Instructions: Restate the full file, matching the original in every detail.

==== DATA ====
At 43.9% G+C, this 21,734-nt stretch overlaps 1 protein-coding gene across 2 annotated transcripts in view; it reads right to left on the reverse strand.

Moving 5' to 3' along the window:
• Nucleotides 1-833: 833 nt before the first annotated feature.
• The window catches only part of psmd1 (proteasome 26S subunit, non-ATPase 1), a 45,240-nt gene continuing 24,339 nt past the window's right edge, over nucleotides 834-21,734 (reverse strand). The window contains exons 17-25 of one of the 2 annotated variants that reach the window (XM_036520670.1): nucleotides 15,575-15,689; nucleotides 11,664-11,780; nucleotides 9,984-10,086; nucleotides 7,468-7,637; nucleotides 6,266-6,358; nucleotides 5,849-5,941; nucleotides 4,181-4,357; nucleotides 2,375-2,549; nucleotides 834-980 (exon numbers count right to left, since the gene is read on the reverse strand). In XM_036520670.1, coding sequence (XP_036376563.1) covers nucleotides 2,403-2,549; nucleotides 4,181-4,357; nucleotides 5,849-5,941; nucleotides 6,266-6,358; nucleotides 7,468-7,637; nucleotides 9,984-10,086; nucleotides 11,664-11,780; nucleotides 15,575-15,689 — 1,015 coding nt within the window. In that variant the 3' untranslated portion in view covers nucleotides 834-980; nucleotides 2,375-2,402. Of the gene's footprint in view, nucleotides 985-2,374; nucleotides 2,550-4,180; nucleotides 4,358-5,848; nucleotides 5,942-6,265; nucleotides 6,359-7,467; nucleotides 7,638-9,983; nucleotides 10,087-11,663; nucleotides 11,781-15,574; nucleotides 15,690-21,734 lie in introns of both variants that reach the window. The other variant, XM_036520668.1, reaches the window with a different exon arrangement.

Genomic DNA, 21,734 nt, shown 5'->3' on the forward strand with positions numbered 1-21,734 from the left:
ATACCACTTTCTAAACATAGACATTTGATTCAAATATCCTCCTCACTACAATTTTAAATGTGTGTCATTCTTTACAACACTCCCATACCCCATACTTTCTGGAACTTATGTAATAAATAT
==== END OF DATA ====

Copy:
At 43.9% G+C, this 21,734-nt stretch overlaps 1 protein-coding gene across 2 annotated transcripts in view; it reads right to left on the reverse strand.

Moving 5' to 3' along the window:
• Nucleotides 1-833: 833 nt before the first annotated feature.
• The window catches only part of psmd1 (proteasome 26S subunit, non-ATPase 1), a 45,240-nt gene continuing 24,339 nt past the window's right edge, over nucleotides 834-21,734 (reverse strand). The window contains exons 17-25 of one of the 2 annotated variants that reach the window (XM_036520670.1): nucleotides 15,575-15,689; nucleotides 11,664-11,780; nucleotides 9,984-10,086; nucleotides 7,468-7,637; nucleotides 6,266-6,358; nucleotides 5,849-5,941; nucleotides 4,181-4,357; nucleotides 2,375-2,549; nucleotides 834-980 (exon numbers count right to left, since the gene is read on the reverse strand). In XM_036520670.1, coding sequence (XP_036376563.1) covers nucleotides 2,403-2,549; nucleotides 4,181-4,357; nucleotides 5,849-5,941; nucleotides 6,266-6,358; nucleotides 7,468-7,637; nucleotides 9,984-10,086; nucleotides 11,664-11,780; nucleotides 15,575-15,689 — 1,015 coding nt within the window. In that variant the 3' untranslated portion in view covers nucleotides 834-980; nucleotides 2,375-2,402. Of the gene's footprint in view, nucleotides 985-2,374; nucleotides 2,550-4,180; nucleotides 4,358-5,848; nucleotides 5,942-6,265; nucleotides 6,359-7,467; nucleotides 7,638-9,983; nucleotides 10,087-11,663; nucleotides 11,781-15,574; nucleotides 15,690-21,734 lie in introns of both variants that reach the window. The other variant, XM_036520668.1, reaches the window with a different exon arrangement.

Genomic DNA, 21,734 nt, shown 5'->3' on the forward strand with positions numbered 1-21,734 from the left:
ATACCACTTTCTAAACATAGACATTTGATTCAAATATCCTCCTCACTACAATTTTAAATGTGTGTCATTCTTTACAACACTCCCATACCCCATACTTTCTGGAACTTATGTAATAAATAT